The King of New Zealand Wine Industry: Sauvignon Blanc

You can’t talk about New Zealand wine without mentioning Sauvignon Blanc grapes. In other wine regions worldwide, the grape might be blended with Sémillon Blanc, as is customary in Bordeaux. In other places, like Chile, the grape is often mistaken for Sauvignon Vert. In New Zealand, Sauv Blanc is bottled as a mono-varietal.

Sauvignon Blanc is the king of New Zealand’s wine industry — from quantity produced to the number of awards won — it’s the number-one selling grape variety in the country.

Recognized for its strong, intense personality, New World Sauvignon Blanc has skyrocketed. There are dozens, if not hundreds, of quality producers worldwide all too eager to label their wines “Sauvignon Blanc.”

You’ll often find Sauvignon Blanc on the label of many bottles of New Zealand wine, where the white wine style became famous. Sauvignon Blanc, though, originated in the Bordeaux region of France or neighboring Loire Valley.

Sauvignon Blanc

Sauvignon Blanc Grapes

History of Sauvignon Blanc

70% of the vineyards in New Zealand are planted with Sauvignon Blanc. Frank Yukich Allen established the first plantings in 1975. The grape grower imported cuttings from France and grew them on his estate, ‘Oldfield’ near Auckland. Montana Winery, now Brancott Estate, planted the first Sauvignon vines in Marlborough in 1973 with 2,900 acres of vines. Soon, the grape became insanely popular, and the wine region was the heart of New Zealand’s wine industry. Sauvignon replaced the more popular Chenin Blanc and Müller Thurgau. The rest is history.

A government program that encouraged replanting old vineyards with new grapes helped Sauvignon gain dominance in the country, and so did the outbreak of phylloxera, which wiped out the competition.

Cloudy Bay produced the first premium Sauvignon Blanc in New Zealand in the 1980s, and others soon followed. By the turn of the century, every wine lover was talking about new Zealand’s Sauvignon, riper, more tropical and fruitier than its French counterparts.

Characteristics of Sauvignon Blanc

At first glance, Sauvignon Blanc wine (Sauvignon is pronounced Sau-vee-Nyon) could easily be mistaken for any light-bodied, dry white wine. Still, Sauvignon has a unique flavor that you don’t find in any other white grape — herbaceousness. Compounds called pyrazines make wines made with Sauvignon Blanc mainly “green” on the nose, with scents reminiscent of green bell peppers, fresh cut grass, and jalapeño.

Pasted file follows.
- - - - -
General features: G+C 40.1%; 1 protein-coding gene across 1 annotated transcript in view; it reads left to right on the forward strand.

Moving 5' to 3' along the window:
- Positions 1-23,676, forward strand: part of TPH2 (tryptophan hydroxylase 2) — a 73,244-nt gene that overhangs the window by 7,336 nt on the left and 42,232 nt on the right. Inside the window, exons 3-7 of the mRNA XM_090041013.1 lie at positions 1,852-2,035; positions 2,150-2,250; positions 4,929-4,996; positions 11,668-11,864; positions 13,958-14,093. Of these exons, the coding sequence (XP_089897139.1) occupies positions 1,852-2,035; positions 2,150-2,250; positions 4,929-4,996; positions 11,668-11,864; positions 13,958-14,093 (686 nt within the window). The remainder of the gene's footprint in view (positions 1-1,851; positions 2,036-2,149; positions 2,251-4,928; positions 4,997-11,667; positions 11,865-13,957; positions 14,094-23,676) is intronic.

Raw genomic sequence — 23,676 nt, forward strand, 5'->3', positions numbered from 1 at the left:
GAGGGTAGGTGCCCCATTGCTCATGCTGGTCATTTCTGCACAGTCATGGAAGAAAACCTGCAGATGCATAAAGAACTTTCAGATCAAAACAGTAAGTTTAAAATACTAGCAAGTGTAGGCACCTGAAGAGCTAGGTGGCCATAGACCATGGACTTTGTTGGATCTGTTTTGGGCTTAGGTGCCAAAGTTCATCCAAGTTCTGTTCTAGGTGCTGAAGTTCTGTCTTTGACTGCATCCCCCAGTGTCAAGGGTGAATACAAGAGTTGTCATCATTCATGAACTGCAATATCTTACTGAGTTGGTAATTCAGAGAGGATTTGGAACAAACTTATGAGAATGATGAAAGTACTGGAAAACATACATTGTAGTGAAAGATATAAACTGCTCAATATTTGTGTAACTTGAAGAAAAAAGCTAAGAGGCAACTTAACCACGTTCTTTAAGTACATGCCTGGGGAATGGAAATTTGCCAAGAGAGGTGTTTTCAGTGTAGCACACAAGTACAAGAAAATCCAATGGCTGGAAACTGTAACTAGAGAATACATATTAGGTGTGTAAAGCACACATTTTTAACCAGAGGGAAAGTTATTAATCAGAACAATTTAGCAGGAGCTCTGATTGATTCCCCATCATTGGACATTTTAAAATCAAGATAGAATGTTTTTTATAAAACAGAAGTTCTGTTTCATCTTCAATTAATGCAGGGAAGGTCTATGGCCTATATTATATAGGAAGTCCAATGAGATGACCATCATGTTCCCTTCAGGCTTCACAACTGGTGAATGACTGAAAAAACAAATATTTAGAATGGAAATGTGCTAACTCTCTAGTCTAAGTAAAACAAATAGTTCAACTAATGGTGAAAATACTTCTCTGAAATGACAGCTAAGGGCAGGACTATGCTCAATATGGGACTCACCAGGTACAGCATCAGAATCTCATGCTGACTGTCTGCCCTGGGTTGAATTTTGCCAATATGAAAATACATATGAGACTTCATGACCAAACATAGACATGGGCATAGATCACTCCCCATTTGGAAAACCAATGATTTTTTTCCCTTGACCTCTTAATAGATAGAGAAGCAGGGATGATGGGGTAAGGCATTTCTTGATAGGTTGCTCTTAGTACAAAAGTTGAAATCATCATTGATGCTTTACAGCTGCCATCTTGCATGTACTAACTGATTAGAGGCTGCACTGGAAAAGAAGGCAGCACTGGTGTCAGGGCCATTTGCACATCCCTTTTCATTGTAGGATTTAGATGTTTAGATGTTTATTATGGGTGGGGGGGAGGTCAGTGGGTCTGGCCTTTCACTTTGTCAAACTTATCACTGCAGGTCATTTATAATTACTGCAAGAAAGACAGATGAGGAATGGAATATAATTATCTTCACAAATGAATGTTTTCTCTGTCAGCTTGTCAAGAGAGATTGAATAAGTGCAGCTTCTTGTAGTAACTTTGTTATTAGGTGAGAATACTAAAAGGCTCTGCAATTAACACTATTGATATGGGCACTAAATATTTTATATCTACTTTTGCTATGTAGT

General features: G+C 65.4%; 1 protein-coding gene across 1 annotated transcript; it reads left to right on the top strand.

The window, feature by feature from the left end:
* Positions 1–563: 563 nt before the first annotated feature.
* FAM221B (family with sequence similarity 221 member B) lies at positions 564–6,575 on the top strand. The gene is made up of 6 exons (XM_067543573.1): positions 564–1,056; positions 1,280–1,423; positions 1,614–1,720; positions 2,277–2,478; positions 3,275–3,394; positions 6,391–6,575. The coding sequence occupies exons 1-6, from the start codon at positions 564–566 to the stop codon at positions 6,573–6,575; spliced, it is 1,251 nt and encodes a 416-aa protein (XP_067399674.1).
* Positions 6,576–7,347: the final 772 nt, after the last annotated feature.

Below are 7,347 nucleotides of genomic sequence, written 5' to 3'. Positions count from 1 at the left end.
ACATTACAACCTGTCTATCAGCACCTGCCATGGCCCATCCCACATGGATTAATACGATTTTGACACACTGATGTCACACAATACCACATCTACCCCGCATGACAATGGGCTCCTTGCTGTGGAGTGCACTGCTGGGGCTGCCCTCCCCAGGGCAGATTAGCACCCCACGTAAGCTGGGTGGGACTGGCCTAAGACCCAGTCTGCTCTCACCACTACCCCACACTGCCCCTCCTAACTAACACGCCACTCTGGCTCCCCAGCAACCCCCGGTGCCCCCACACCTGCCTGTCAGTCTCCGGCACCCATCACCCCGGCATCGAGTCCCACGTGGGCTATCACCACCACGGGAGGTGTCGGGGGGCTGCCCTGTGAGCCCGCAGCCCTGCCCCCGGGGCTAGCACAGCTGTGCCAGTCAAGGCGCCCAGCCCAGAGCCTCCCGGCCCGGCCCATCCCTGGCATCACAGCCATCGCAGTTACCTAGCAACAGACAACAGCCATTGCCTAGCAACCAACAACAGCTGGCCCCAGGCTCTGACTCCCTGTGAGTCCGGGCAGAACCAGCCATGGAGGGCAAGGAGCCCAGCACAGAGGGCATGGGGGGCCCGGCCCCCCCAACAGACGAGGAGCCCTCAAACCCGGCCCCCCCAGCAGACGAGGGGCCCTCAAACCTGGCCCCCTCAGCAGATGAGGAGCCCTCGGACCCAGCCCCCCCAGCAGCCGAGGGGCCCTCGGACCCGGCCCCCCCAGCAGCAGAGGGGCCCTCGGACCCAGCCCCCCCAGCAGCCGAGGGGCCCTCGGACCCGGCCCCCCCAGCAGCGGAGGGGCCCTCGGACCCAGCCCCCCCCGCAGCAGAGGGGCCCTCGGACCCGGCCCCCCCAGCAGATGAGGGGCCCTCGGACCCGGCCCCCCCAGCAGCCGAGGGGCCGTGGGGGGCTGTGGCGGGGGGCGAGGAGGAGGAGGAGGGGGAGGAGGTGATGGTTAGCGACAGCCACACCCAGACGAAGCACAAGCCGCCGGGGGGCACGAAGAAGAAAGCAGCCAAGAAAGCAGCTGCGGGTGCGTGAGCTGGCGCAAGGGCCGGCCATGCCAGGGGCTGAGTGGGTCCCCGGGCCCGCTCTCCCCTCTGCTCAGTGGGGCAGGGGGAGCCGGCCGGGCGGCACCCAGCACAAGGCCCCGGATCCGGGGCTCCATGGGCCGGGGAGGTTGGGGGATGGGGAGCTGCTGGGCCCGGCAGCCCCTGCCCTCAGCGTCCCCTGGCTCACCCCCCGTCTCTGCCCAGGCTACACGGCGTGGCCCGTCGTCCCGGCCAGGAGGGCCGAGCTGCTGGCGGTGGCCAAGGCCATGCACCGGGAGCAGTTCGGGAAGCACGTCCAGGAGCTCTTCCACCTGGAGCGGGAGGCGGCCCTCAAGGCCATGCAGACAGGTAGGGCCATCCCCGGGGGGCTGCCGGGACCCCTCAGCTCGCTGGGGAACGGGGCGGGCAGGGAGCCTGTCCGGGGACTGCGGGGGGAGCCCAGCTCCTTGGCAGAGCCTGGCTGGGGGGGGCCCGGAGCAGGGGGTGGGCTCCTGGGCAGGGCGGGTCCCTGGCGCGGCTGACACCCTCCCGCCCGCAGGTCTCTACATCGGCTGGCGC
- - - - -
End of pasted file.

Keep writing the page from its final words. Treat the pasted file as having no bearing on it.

New Zealand’s Sauvignon Blanc also shows tropical fruit scents, from mango and guava to lychee, all over a mineral and easy-to-drink palate with impressive acidity.

Winemakers have replicated the New World Sauvignon Blanc style in many wine regions, including Northern Italy, Chile, and California.

Food Pairings with Sauvignon Blanc

Sauvignon Blanc might be expressive and fruit-forward, but it’s also herbal and mineral. Still, a white wine made with the grape is always light-bodied and acidic — this gives Sauvignon astounding versatility on the table.

Sauvignon Blanc is the perfect wine to pair with food, especially high-acid foods like citrus and vinegar. An acidic lemon will help balance out the high acidity of Sauvignon Blanc. Vinegar also has a high acid content, so it will work well with Sauvignon Blanc.

How does a salad sound? Seafood and raw fish, like ceviche and sushi, are all excellent Sauvignon pairings, and so is fresh and curd cheese.

Sauvignon Blanc production in New Zealand:

Sauvignon Blanc is produced worldwide, but New Zealand still sets the standard for the grape’s New World version. Most Sauvignon Blanc made in New Zealand comes from Marlborough.

The most notable vineyards are Bannockburn, Cloudy Bay Vineyard, and Villa Maria Estate.

Marlborough Wine

Wines from Marlborough are considered some of the best in New Zealand, if not the world. The area produces more Sauvignon Blanc than anywhere else globally, so it’s an excellent place to start exploring this variety. Many wineries offer tours and tastings where you can try different styles and types of wine before deciding what you like most.

The good news? No bottle of Marlborough Sauvignon disappoints, so choose with your eyes closed.

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